It seems like egoists enter a contractual agreement with other members of society to forgo their own immediate interests in exchange for others doing the same. The result is a cooperative effort that maximizes the benefit for both parties over the long-term. My problem with this view is simple. People regularly violate this contractual agreement despite it being in their interests (if we assume it is). If that is the case, what motivates the egoist to maintain their end of the contract despite
unenlightened
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Posted Mar 21, 2009 - 3:55 PM:

I'm afraid I don't have an egoist hat; but can you explain to me what is rational about self-interest?
Ratheius Netheros
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Posted Mar 21, 2009 - 5:32 PM:

Before I start, let me say that I am sympathetic to egoist ideas, utilitarian ideas, and even Kantian ideas. If I was confident that my particular view was definitively correct, I wouldn't have made the "hat" remark. In other words, go easy on me. Just because I say something doesn't mean it's reasonable or I'm confident I'm right.

Self-interest is a tangible motivator. You see the immediate rewards of engaging in the action based on inductive reasoning - did past actions benefit you. If you are hungry, it is beneficial to eat. That's in your self-interest. If getting exercise increases your quality of life, it's in your self-interest. If becoming a philosopher does, it's in your self-interest.

Place yourself in two dimensions. The specific worlds are identical except for one factor. In world A, you act according to your self-interest. In world B, you forgo self-interest in specific cases where you consider it "unethical." In world A, you will be happier and live a better quality of life. Is it not rational to choose pleasure over pain or more pleasure over less pleasure? If presented with the option of a somewhat enjoyable glass of warm water and a more enjoyable glass of cold water, aren't you going to rationally choose the cold water? In other words, self-interest has intrinsic value that is knowable with respect to the self.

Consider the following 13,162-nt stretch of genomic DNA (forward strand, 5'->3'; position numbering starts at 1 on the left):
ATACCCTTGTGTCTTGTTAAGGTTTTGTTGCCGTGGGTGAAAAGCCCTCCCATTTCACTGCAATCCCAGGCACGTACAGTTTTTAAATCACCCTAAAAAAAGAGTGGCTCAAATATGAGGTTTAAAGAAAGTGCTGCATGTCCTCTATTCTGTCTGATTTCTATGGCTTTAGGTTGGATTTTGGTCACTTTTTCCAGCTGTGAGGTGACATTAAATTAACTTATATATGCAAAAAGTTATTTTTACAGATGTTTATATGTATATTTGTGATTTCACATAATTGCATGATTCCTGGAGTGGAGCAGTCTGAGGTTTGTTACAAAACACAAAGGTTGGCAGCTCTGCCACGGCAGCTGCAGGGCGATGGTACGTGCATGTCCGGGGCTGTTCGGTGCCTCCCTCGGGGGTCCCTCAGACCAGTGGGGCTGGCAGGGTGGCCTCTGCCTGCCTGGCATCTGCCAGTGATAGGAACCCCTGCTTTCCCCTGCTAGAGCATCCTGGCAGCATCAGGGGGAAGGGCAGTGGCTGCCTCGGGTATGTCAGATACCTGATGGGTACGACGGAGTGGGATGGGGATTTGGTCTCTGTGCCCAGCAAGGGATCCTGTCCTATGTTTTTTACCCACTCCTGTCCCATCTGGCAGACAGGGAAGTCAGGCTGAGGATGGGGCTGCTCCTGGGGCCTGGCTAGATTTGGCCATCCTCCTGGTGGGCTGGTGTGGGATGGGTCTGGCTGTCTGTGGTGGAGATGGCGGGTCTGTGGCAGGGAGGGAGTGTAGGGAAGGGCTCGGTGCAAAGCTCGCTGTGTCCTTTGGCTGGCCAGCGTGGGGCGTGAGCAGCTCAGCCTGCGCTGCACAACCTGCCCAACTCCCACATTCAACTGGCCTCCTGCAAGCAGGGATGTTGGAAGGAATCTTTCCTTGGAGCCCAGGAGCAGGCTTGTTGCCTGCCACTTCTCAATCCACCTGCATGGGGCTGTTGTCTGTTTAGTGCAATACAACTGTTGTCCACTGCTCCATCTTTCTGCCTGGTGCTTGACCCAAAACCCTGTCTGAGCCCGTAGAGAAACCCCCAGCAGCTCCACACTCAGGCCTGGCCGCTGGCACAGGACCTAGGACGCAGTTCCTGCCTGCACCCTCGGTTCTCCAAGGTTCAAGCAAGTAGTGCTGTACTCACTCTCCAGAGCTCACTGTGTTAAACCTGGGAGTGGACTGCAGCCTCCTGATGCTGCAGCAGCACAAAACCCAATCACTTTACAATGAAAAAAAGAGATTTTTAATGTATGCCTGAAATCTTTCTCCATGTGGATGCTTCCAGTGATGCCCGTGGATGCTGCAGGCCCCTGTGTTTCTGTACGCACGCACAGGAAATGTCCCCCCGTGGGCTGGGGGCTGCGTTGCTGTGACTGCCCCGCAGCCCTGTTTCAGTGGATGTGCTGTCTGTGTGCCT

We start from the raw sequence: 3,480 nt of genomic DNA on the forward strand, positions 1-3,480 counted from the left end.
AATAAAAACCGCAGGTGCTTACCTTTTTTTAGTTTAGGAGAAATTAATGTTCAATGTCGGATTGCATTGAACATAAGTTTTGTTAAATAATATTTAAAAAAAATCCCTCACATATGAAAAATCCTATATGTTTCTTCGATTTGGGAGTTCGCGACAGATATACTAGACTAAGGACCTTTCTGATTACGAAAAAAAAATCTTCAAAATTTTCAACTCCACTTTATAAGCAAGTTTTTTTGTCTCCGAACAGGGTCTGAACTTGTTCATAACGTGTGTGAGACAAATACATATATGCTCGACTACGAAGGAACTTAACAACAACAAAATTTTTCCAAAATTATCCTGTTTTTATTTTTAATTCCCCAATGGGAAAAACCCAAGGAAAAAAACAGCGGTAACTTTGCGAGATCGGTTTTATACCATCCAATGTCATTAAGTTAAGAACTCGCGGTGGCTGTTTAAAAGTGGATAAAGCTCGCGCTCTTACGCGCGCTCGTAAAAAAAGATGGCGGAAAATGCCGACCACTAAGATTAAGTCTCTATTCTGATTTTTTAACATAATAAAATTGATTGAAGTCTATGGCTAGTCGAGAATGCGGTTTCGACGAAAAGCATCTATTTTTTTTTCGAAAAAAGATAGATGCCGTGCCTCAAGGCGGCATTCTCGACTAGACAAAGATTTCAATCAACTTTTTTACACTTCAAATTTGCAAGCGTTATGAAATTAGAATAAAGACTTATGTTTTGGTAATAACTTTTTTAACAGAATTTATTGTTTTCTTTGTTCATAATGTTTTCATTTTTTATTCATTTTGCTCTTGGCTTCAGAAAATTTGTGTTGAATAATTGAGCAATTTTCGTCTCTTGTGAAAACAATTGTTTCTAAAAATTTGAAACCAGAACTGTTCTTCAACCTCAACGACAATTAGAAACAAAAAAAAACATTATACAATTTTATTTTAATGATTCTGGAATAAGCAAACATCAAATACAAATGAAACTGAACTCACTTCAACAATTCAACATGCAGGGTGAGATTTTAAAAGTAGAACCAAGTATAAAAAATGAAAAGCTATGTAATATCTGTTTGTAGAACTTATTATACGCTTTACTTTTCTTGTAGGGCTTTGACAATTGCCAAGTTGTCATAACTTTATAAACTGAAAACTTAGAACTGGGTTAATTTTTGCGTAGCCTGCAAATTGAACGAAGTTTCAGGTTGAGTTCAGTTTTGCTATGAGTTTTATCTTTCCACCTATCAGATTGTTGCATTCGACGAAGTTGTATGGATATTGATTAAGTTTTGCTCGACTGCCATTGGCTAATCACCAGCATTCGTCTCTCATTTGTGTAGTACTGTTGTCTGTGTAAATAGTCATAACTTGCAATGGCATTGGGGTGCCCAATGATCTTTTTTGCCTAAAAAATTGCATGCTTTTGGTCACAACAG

When deciding if I should do a specific action, I can consider self-interest. It is tangible and accessible to myself. I can weigh it and consider its value. If we shouldn't act according to self-interest, what tangible consideration can you weigh against it as a motivator? Theoretically, you could come up with something. Then I would have something else to consider. Until something tangible can actually be weighed against self-interest, I have no motivation to disregard self-interest.

To consider something as having tangible value outside of the perspective of the individual makes no sense as far as I can see (perhaps you can illuminate why this is not the case). My suspicion is that egoism is unpopular because it is difficult to reconcile it with what we consider fundamental moral norms. I guess the burden of proof is supposed to be on egoism. The problem is I am already convinced. I am wondering what alternative theory you might just for ethical considerations. More precisely, what motivations does this theory provide?

Perhaps the center of our disagreement might arise from my consideration of motivation as so essential to ethics. I think a fair description of ethics is "What people should do in a given circumstance." My point is rational people will be motivated by self-interest. If what is ethical, what should be done, is outside that interest, the concept of ethics is pointless?